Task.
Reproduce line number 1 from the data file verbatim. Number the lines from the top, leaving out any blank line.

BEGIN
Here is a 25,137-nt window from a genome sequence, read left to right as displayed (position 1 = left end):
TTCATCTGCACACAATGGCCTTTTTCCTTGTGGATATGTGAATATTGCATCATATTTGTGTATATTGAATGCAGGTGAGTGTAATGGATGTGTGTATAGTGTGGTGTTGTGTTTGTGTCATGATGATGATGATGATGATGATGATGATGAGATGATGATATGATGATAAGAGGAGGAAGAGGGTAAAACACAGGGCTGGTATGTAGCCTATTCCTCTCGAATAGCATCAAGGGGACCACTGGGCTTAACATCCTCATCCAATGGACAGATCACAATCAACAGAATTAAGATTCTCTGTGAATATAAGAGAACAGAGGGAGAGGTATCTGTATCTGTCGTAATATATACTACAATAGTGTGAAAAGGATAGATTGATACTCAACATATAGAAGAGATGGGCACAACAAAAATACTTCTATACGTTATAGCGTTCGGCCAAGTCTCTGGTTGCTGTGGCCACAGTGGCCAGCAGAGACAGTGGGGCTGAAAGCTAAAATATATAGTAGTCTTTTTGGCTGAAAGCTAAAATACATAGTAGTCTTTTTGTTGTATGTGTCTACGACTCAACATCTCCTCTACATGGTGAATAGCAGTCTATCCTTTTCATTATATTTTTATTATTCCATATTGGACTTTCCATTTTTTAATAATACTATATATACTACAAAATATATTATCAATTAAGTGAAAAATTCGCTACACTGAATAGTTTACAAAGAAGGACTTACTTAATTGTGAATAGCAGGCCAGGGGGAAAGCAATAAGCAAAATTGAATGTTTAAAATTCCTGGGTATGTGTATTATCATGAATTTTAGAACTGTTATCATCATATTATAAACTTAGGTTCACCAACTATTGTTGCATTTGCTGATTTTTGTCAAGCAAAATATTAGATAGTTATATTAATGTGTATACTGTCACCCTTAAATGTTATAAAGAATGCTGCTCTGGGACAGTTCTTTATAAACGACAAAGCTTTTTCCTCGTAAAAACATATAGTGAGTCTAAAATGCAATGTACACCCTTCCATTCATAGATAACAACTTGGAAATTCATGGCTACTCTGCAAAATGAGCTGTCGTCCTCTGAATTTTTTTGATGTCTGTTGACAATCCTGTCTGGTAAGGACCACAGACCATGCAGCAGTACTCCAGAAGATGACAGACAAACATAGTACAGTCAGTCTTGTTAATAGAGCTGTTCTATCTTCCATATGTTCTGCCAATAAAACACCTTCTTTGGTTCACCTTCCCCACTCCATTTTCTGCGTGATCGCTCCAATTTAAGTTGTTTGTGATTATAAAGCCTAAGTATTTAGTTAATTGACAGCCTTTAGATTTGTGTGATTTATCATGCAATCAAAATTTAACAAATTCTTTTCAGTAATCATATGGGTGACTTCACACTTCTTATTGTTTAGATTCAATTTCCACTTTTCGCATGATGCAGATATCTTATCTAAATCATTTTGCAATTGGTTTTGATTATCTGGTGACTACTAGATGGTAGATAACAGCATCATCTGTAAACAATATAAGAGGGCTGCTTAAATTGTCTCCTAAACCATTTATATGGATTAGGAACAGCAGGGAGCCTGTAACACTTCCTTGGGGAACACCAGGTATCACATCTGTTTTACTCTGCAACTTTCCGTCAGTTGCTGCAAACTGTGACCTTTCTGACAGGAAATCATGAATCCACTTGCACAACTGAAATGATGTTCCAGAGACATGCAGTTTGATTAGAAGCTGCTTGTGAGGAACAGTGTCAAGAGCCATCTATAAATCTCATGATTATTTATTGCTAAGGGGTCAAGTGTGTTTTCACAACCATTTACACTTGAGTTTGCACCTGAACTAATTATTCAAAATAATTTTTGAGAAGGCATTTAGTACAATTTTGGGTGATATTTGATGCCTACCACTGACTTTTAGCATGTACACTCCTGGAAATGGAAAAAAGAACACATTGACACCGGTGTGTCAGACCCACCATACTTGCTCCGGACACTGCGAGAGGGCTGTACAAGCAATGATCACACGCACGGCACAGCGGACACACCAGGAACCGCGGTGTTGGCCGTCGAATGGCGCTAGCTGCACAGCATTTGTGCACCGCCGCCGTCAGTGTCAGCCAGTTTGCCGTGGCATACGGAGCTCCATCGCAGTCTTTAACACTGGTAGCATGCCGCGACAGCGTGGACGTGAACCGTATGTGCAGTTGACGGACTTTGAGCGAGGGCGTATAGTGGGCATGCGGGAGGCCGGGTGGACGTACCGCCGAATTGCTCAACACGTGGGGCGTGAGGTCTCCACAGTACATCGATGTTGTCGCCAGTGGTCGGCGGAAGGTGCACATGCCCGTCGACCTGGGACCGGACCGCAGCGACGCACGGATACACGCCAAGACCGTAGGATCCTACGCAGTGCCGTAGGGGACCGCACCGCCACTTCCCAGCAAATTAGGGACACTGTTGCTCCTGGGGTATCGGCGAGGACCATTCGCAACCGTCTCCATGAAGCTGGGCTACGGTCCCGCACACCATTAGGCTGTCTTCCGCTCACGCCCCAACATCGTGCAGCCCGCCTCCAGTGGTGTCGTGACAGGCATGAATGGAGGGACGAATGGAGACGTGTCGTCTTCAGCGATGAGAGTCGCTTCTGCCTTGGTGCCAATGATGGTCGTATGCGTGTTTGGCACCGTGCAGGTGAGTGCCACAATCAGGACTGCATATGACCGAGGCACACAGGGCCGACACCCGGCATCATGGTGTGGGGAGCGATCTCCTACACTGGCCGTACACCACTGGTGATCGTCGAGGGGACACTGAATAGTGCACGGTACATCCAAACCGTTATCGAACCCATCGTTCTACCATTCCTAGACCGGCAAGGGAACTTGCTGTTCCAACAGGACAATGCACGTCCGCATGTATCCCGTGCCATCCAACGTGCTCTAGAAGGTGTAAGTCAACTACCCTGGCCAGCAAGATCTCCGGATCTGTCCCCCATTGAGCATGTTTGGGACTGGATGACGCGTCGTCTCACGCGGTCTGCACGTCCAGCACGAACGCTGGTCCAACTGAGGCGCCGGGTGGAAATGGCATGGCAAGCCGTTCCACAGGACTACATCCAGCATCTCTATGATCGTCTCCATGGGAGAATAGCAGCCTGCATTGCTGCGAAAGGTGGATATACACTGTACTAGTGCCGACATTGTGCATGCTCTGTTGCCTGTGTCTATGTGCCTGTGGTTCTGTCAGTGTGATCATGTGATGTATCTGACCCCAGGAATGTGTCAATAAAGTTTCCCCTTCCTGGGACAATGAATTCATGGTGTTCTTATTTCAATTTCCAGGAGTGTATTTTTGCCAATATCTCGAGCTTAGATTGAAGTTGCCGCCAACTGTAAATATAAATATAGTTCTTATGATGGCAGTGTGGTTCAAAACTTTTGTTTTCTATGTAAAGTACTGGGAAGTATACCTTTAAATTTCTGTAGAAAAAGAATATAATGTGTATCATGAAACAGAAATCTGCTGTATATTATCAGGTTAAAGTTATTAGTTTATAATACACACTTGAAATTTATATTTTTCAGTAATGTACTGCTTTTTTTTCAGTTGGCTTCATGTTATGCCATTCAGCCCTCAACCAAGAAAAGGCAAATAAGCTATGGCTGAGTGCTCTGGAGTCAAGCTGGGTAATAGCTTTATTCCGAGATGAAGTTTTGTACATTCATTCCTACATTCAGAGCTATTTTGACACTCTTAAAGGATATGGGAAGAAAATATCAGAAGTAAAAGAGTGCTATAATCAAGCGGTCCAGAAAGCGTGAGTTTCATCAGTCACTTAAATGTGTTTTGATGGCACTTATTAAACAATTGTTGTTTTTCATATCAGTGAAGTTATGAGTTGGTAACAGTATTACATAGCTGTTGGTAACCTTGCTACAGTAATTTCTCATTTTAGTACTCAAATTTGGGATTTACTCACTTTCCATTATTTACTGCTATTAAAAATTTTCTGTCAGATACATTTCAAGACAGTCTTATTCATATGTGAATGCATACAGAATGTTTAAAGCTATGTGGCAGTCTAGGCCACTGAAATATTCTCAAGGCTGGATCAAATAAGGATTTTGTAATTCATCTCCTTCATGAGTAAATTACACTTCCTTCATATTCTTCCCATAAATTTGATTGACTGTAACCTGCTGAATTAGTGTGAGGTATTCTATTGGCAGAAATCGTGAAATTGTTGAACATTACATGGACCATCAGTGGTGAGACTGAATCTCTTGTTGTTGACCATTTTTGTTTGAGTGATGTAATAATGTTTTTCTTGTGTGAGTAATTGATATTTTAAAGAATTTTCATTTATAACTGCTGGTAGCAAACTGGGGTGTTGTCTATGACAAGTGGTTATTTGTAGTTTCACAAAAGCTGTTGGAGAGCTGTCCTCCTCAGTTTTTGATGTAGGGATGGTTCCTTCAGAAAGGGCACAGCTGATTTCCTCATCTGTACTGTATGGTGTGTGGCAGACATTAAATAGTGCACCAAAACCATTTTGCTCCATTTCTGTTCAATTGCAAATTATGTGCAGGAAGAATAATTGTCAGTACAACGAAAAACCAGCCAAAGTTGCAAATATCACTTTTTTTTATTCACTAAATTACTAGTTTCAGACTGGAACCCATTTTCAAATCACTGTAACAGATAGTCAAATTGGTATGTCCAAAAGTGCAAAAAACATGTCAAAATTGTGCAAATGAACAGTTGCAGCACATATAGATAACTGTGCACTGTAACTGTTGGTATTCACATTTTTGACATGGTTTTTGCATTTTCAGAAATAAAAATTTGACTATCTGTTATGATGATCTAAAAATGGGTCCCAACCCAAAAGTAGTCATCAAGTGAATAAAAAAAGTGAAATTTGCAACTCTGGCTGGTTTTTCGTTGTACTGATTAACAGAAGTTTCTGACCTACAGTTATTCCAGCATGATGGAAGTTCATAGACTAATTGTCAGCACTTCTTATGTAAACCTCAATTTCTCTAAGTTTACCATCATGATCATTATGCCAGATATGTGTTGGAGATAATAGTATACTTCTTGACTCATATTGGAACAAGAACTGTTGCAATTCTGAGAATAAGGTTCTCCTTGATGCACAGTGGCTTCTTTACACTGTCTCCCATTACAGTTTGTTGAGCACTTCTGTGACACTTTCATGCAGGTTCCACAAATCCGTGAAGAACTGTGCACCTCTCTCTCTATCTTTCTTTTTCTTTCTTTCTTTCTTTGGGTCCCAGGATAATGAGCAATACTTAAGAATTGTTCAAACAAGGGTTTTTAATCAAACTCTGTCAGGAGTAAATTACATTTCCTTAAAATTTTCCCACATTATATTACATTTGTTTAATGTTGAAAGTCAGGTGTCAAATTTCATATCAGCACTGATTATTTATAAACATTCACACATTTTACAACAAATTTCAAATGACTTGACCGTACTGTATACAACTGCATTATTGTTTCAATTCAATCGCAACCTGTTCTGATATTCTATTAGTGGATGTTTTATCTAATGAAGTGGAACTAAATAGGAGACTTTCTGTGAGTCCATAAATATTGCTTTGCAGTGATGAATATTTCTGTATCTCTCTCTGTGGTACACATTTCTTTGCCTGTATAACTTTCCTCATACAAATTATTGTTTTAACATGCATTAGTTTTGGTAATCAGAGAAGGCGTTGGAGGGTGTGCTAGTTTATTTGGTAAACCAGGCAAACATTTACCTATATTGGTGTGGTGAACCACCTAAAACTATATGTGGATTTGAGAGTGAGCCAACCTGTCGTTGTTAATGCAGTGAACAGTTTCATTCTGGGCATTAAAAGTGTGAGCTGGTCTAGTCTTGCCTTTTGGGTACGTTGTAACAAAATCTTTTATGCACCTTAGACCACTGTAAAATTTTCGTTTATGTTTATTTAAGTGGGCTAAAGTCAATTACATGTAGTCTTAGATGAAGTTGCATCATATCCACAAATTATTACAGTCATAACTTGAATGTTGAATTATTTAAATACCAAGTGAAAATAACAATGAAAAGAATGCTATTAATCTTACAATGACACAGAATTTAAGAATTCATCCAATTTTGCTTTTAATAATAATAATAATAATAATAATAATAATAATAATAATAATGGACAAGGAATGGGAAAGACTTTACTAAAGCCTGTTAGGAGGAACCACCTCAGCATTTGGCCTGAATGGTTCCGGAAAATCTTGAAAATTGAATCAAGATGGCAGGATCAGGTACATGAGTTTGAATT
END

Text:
Here is a 25,137-nt window from a genome sequence, read left to right as displayed (position 1 = left end):